It is hard to judge the accuracy of this program objectively. The photograph shown above and the previously treated image were both digitised under less than perfect conditions: the backlight was provided by an iPad, the camera was set up on a shaky tripod and the lenses used (a Sony FE 55mm f/1.8 and a Zeiss Planar 85mm f/1.4 ZF) are entirely unsuited for reproduction photography. As noted below the images, they were also taken on expired film (which was not refrigerated for most of its life), hence even a perfect digitisation would probably exhibit strong discolouration.

That being said, I do think that the resulting positives are rather promising, though. To get comparable colours would have required much tweaking in most scanning software.

I have not yet tried the algorithm on a real world photograph of a calibration target. This would allow me to actually measure the deviation from the “correct” outcome. True to the statement made in the introduction, I do intend to do this once some of the problems of the current program are ironed out.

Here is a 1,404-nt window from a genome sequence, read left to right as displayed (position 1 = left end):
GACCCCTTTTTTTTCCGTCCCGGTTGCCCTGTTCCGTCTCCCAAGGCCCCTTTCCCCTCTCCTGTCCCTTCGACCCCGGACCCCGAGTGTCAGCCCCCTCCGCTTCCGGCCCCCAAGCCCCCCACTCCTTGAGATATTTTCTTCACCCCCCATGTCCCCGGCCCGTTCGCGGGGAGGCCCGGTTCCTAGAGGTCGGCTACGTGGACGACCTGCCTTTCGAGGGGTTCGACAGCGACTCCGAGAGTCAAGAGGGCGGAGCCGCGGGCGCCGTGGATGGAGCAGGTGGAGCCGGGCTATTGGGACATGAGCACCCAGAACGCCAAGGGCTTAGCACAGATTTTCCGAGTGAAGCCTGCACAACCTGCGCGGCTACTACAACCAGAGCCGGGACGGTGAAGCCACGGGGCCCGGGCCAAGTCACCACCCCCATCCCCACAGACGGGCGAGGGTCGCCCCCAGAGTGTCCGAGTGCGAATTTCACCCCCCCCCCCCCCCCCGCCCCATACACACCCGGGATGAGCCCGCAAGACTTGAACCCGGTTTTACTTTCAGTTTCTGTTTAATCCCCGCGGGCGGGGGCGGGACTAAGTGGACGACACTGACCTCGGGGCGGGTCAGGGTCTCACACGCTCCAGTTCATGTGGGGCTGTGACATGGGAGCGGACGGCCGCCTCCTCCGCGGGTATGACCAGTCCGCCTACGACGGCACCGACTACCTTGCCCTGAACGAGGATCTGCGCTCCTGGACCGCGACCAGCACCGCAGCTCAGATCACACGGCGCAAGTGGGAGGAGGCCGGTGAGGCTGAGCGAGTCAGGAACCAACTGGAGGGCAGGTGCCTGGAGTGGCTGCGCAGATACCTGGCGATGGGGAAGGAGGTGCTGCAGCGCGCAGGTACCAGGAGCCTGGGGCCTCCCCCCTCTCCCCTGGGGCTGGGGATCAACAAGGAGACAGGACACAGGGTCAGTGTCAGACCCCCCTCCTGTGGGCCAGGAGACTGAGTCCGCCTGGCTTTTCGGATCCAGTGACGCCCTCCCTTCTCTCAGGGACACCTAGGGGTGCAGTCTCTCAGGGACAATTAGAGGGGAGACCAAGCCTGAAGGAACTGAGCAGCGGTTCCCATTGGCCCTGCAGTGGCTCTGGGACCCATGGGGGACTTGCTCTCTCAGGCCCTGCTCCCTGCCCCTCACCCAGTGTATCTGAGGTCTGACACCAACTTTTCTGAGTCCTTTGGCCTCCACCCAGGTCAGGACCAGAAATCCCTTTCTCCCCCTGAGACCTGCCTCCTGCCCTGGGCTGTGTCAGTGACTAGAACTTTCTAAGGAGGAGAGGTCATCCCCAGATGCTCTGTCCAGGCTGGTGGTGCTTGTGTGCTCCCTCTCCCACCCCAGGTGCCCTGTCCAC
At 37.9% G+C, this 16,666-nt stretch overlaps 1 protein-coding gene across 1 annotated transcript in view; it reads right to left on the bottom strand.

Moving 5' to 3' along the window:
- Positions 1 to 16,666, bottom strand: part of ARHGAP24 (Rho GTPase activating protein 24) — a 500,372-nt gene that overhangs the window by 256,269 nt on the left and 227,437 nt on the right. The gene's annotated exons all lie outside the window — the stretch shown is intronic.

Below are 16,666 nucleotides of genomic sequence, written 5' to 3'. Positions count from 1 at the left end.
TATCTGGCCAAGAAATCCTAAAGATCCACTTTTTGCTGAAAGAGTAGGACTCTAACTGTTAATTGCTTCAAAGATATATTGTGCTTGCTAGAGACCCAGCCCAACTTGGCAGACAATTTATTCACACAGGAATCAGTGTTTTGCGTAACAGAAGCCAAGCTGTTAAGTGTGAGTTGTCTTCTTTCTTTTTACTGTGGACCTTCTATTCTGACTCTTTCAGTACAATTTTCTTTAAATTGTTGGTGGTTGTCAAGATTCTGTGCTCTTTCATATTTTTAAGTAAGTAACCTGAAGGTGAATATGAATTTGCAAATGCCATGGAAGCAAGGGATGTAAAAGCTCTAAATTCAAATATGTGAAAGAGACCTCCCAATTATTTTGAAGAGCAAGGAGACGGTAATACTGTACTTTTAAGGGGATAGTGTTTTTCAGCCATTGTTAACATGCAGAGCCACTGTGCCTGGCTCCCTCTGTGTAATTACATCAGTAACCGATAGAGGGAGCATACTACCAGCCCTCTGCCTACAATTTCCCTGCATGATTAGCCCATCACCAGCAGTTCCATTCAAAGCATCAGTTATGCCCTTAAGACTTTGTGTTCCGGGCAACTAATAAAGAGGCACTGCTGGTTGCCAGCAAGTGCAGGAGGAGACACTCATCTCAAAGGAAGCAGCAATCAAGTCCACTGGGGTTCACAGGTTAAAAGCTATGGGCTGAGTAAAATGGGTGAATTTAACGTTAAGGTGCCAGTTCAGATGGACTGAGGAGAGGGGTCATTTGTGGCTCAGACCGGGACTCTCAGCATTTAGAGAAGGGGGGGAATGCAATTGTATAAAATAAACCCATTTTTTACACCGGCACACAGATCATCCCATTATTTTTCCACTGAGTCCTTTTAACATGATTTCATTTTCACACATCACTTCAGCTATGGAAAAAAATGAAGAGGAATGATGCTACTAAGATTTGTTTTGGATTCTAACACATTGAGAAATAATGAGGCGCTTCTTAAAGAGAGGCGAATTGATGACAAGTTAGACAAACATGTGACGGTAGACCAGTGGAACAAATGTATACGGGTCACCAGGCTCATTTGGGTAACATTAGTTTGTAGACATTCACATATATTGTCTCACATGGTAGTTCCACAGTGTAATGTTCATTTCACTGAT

While the algorithm described here seems to work well enough, I have blatantly ignored a host of issues so far. Here’s just a partial list:

  • Gamma
  • Colour space
  • Raw conversion

The problems are not even limited to the digital realm, here are a few that need to be addressed in my capture setup:

  • Sensor characteristics (specifically calibration)
  • Lens characteristics
  • CRI, evenness and stability of the light source

Some of these points are quietly solved by OpenCV or my raw processor (Phase One’s Capture One) but the fact of it is that many loose ends remain.

Next Steps

Since my program runs multiple linear-time operations, it can get rather slow for large images. This could be sped up if we were to parallelise these operations. Additionally I would like to allow reading raw files to avoid having the additional, lossy step of raw conversion before I can run my program.

I am also experimenting with an idea for automatic dust-removal using polarised light and inpainting algorithms.

If you spot an error in my research or my code, please let me know.